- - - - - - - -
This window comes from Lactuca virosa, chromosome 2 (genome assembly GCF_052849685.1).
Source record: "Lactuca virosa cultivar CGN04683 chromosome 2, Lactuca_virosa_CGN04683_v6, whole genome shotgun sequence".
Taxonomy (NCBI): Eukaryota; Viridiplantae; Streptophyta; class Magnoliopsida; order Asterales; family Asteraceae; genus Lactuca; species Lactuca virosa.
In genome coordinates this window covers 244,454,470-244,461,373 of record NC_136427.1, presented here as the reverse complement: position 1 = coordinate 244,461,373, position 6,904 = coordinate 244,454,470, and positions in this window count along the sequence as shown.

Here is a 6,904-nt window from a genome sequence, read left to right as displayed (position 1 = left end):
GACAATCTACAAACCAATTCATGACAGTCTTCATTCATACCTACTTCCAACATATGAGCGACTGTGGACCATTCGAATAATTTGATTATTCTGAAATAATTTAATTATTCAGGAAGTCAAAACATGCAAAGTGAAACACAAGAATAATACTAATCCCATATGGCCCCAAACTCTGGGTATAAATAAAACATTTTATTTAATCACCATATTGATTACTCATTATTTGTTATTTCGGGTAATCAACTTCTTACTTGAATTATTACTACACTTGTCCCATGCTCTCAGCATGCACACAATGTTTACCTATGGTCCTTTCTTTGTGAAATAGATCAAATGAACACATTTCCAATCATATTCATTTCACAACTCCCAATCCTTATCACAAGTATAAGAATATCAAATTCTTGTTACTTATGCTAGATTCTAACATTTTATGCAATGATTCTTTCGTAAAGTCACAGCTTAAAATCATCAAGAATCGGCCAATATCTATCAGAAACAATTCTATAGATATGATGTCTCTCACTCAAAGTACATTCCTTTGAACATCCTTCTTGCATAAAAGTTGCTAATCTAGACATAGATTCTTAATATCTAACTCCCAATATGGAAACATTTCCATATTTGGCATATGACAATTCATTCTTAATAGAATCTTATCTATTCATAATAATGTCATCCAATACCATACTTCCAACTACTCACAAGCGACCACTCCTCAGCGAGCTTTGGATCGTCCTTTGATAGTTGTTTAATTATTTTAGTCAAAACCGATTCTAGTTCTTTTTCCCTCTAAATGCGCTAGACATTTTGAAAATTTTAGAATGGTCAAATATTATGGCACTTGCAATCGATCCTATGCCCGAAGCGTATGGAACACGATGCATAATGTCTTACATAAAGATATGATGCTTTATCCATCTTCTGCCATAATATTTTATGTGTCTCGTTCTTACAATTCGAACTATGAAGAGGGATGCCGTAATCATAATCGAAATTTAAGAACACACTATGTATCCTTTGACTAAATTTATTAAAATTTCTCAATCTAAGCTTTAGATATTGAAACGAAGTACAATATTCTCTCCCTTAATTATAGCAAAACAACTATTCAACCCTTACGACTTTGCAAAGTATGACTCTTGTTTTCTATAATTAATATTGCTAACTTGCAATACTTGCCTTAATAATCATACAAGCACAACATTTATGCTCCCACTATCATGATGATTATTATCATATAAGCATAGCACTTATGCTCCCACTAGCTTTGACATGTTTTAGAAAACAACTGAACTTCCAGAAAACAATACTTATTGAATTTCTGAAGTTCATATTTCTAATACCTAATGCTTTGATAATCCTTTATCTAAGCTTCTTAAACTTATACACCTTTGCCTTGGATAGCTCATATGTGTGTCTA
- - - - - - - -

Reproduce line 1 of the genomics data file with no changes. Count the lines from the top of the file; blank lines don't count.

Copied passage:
This window comes from Lactuca virosa, chromosome 2 (genome assembly GCF_052849685.1).